Self-initiated investigations

Turkish subsidiaries and third-party agents have been linked to additional US Department of Justice and US Securities and Exchange Commission (SEC) investigations which were terminated due – in part – to the self-initiation of investigations by the companies in question. Self-initiated internal investigations have had positive and negative effects on Foreign Corrupt Practices Act cases involving Turkish parties.

In one example, a subsidiary of Delta & Pine Land Co made improper payments to officials at the Turkish Ministry of Agricultural and Rural Affairs in order to receive the government reports and certificates required to obtain, retain and operate its business in Turkey. The improper payments were discovered by Delta during an internal investigation. However, there was no disclosure or cooperation regarding this information. Instead, Delta shifted the improper payments from its subsidiary to third-party agents through an inflated invoice scheme. The SEC investigated the corrupt practice and the case ended in a settlement.

In contrast, during investigations and proceedings, Turkish and Foreign Corrupt Practices Act investigation officers take into account:

  • voluntary disclosure and cooperation;
  • self-initiated thorough investigation; and
  • the steps taken by a company to enhance its anti-corruption compliance programme.

An example of this scenario involved a large multinational company engaged in several different sectors (including consumer goods, electronics, energy and healthcare) which initiated an internal investigation following information it received about the involvement of its Turkish subsidiary in attempted bribery, bid rigging and other inappropriate payments in the context of government entities. The company voluntarily disclosed the details of the investigation that it had conducted to US and Turkish officials and its cooperation resulted in no liability for the company in either jurisdiction.?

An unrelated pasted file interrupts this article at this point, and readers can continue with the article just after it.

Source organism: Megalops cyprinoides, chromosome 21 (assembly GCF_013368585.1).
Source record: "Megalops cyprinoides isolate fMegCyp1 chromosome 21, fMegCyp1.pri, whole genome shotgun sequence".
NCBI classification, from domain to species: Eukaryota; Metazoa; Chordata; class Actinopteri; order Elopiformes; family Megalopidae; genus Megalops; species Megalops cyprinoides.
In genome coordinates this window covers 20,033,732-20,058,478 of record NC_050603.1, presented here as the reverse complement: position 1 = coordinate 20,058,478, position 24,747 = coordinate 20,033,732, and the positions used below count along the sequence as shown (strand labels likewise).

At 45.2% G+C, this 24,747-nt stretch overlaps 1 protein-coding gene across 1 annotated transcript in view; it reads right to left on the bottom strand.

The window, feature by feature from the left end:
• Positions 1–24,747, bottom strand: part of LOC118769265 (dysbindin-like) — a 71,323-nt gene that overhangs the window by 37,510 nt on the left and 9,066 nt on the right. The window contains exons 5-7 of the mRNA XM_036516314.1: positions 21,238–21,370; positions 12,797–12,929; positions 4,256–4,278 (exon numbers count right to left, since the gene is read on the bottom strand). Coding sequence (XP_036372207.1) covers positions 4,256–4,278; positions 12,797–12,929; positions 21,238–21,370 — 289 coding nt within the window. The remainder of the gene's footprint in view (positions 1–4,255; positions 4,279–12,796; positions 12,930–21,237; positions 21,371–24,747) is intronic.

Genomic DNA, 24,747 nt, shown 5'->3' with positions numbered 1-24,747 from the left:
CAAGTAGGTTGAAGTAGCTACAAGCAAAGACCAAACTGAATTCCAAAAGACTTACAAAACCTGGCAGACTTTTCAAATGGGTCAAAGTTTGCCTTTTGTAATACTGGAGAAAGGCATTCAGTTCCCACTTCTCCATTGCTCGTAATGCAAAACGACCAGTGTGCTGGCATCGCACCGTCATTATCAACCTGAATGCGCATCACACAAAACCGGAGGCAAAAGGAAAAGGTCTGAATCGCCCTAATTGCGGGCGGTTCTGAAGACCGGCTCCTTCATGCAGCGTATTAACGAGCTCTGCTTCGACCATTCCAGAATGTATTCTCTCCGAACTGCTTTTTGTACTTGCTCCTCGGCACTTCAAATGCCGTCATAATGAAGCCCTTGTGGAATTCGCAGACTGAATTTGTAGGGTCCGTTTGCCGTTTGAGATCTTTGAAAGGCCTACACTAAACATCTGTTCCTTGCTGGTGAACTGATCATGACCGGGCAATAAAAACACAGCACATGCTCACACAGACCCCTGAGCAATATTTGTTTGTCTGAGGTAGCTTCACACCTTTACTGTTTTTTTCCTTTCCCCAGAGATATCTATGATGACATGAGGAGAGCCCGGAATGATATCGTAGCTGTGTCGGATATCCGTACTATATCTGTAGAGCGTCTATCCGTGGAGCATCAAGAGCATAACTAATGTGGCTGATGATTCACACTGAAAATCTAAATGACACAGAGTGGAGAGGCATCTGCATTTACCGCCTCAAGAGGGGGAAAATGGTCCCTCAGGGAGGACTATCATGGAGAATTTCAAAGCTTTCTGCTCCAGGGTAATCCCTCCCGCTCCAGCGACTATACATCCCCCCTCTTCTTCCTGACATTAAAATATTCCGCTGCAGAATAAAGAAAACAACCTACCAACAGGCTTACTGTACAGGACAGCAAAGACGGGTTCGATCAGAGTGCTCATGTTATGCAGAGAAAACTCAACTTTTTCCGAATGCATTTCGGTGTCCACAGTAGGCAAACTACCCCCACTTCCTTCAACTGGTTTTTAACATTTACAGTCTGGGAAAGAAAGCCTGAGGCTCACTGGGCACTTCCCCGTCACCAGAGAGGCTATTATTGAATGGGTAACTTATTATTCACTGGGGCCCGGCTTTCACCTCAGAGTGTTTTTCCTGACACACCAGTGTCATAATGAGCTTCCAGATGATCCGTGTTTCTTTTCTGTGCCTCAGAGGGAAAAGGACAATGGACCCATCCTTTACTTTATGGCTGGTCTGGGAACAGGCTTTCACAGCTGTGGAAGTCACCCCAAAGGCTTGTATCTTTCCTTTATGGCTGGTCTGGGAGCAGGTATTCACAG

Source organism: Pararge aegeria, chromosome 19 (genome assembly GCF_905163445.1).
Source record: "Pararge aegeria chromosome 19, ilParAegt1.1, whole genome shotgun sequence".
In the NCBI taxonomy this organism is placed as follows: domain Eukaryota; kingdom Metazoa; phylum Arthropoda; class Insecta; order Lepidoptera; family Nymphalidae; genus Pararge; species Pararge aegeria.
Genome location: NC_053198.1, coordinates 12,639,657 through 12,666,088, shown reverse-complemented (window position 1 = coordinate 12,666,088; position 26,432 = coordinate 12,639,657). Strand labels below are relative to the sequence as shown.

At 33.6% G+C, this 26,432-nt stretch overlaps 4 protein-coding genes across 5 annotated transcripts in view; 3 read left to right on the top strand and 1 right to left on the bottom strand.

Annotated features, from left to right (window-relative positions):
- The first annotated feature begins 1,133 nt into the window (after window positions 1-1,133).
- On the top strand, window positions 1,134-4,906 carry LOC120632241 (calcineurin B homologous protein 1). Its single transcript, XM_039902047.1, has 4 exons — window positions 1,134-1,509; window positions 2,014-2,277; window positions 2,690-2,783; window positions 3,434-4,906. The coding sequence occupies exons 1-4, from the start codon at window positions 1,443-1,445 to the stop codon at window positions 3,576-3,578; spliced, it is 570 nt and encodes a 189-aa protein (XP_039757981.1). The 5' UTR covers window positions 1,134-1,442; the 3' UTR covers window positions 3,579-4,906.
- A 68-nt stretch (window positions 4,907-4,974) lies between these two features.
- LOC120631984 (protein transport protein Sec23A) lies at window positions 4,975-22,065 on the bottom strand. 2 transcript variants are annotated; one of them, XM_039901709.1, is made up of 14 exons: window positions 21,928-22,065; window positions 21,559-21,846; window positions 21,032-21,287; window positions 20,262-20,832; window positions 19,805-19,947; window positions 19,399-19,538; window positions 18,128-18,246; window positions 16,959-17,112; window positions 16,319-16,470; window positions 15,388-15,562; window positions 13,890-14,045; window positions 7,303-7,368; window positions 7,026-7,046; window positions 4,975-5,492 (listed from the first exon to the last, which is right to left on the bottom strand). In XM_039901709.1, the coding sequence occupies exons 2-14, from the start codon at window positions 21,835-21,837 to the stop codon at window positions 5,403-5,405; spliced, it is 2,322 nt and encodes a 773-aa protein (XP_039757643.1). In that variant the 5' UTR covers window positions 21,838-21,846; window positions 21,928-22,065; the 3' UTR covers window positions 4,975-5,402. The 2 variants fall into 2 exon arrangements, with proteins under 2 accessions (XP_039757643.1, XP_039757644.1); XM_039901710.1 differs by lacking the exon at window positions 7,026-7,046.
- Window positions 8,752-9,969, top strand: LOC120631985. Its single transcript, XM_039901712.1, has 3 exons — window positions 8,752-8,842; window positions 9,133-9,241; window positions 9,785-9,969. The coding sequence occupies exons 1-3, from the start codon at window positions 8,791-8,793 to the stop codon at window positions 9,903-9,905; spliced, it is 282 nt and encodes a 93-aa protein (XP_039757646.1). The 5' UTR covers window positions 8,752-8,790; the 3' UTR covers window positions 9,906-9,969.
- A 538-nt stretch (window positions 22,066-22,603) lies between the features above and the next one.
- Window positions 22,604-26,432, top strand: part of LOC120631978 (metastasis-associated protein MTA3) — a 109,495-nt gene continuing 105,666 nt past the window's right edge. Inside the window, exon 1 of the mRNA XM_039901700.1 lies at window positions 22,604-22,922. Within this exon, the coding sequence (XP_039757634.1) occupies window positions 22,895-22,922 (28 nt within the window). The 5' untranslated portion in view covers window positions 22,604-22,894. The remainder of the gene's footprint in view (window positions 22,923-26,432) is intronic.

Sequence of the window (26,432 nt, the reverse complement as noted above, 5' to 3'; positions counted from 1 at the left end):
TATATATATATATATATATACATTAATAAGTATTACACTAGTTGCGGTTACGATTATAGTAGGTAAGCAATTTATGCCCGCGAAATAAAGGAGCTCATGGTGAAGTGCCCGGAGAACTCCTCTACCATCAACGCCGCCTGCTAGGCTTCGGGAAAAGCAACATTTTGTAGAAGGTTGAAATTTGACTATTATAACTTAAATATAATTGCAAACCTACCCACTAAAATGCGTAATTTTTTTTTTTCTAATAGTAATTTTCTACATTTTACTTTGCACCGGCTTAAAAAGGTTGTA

In light of recent Foreign Corrupt Practices Act investigations involving Turkish subsidiaries and third-party agents, when a company makes the strategic decision to sell its products in or through Turkey, it must ensure that the proper internal controls are in place and that they are operated correctly. Company-wide Foreign Corrupt Practices Act compliance and audit programmes must also be established to detect and prevent misconduct in the globally dispersed business units, including those in Turkey. A strict due diligence process prior to acquisition is a must. Further, although Turkish law does not provide adequate immunity or awards for whistleblowers, companies should encourage whistleblowing and be open to listening to the actors in their business flow in order to mitigate the risk of exposure to Foreign Corrupt Practices Act proceedings. Finally, self-initiation of investigations and cooperation with authorities should always be promoted, as these actions are taken into account in US and Turkish proceedings.

For further information on this topic please contact Filiz Toprak, Ceren Aral or Bensu Aydin at Gün & Partners by telephone (+90 212 354 00 00) or email (, or The Gün & Partners website can be accessed at


(1) Details of the case can be found here.

This article was first published by the International Law Office, a premium online legal update service for major companies and law firms worldwide. Register for a free subscription.